An internal investigation has cleared US troops of wrongdoing in a battle last November that killed dozens of Taliban assailants and possibly twice as many civilians.
During an operation in the village of Boz in the Kunduz province, American and Afghan forces entered the village and were fired upon by Taliban forces from houses reportedly filled with civilians. Airstrikes were called in, and the battle resulted in about two-dozen Taliban casualties, and between 33 (US-reported figure) and 50 (local officials’ estimate) civilian deaths. Following the raid, residents carried over a dozen corpses towards the office of a local governor to protest the deaths.
Almost two decades of conflict with little progress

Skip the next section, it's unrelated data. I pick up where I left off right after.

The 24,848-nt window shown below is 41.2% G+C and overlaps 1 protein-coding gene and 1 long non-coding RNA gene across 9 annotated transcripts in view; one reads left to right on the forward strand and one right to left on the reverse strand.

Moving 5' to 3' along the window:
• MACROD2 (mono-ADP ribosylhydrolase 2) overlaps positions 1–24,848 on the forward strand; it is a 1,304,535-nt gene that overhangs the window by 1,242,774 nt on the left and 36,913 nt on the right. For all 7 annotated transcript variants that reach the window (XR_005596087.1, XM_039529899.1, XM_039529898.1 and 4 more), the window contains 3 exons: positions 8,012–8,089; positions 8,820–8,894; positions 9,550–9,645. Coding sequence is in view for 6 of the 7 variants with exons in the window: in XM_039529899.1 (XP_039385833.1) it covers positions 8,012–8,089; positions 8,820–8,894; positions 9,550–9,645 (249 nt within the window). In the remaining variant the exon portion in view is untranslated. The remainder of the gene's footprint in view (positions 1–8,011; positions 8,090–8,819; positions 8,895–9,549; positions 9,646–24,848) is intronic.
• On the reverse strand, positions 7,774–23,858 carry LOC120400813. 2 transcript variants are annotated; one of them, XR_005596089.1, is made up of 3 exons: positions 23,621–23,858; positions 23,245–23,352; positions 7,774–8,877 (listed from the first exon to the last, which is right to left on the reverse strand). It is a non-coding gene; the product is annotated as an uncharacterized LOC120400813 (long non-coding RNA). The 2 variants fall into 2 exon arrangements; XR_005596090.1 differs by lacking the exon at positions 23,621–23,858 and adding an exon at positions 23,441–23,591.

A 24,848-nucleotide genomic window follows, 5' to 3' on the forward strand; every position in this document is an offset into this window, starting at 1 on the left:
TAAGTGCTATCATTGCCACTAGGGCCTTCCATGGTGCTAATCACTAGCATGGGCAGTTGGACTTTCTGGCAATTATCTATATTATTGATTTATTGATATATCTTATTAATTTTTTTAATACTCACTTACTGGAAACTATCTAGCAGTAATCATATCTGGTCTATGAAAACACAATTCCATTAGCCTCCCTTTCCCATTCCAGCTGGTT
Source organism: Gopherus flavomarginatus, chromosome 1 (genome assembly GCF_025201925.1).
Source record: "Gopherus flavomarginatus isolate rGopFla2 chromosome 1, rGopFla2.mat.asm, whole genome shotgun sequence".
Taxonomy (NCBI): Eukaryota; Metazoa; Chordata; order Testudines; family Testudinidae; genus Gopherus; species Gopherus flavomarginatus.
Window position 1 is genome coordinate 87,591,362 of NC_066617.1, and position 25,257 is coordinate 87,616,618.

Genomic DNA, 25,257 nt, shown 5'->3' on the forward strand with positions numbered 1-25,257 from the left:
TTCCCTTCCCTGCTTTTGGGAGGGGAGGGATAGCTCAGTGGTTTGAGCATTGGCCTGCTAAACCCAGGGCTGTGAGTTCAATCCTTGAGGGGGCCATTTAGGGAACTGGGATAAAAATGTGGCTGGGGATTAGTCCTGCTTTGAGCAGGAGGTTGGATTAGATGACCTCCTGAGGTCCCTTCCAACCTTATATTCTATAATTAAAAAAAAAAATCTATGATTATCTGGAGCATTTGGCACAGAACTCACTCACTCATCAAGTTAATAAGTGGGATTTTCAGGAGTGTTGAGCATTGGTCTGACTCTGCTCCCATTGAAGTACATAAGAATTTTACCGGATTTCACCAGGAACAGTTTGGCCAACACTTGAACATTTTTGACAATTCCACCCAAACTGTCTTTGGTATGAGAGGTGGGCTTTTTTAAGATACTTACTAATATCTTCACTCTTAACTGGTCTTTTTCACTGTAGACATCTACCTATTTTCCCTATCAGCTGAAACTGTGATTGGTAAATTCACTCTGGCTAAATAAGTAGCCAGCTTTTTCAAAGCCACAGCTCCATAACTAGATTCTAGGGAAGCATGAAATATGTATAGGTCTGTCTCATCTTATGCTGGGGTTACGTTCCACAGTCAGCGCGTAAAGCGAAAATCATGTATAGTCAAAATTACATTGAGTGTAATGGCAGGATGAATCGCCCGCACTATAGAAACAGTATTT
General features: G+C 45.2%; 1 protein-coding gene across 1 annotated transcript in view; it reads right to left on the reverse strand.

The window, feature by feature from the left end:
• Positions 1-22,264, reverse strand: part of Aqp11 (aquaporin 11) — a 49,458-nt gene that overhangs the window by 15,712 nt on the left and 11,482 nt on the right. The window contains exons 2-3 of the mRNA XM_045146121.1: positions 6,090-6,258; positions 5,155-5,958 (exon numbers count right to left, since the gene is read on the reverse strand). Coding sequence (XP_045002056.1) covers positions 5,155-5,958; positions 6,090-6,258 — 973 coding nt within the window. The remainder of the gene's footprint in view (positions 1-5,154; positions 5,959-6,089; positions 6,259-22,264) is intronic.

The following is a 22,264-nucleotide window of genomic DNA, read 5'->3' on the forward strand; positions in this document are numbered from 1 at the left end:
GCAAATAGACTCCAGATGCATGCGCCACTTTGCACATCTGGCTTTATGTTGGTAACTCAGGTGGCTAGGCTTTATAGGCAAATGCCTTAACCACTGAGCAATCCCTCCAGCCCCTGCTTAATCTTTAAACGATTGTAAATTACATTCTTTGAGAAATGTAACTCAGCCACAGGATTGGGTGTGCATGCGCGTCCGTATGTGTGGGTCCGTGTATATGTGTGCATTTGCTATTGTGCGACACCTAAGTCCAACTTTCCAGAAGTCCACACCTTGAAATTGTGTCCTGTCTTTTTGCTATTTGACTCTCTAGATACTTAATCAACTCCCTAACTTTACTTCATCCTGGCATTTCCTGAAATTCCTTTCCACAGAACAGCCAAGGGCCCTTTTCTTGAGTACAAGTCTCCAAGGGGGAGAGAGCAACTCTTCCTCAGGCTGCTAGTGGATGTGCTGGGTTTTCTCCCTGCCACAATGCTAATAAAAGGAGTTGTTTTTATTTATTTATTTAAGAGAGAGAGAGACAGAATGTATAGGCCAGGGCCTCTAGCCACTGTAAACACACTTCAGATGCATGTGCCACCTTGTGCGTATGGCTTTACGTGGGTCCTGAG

Over the decade-and-a-half of war, the Taliban loss estimates reach up to 35,000. Current strength estimates, however, may put their numbers as high as 60,000, a significant increase from the lean 2,000 estimate from the early days of the insurgency.
Outgoing US President Barack Obama campaigned on ending his predecessor George W. Bush’s wars. However, at the end of his second term, he remains the only US president to preside over a nation at war his entire reign. In 2016 alone, the Obama Administration dropped 26,171 bombs, cementing a legacy at odds with his initial promise of peace.
An entire generation of Americans and Afghanis have known nothing but war
The US-led occupation of Afghanistan began in 2001 and continues through the present day in 2017, meaning that a whole generation of Afghani young adults, as well as their American counterparts, have lived their whole lives without knowing a country at peace. Some of those now have children of their own, meaning that so far there exist two whole generations who have seen nothing but war, both in one of the world’s wealthiest countries and in one of its poorest.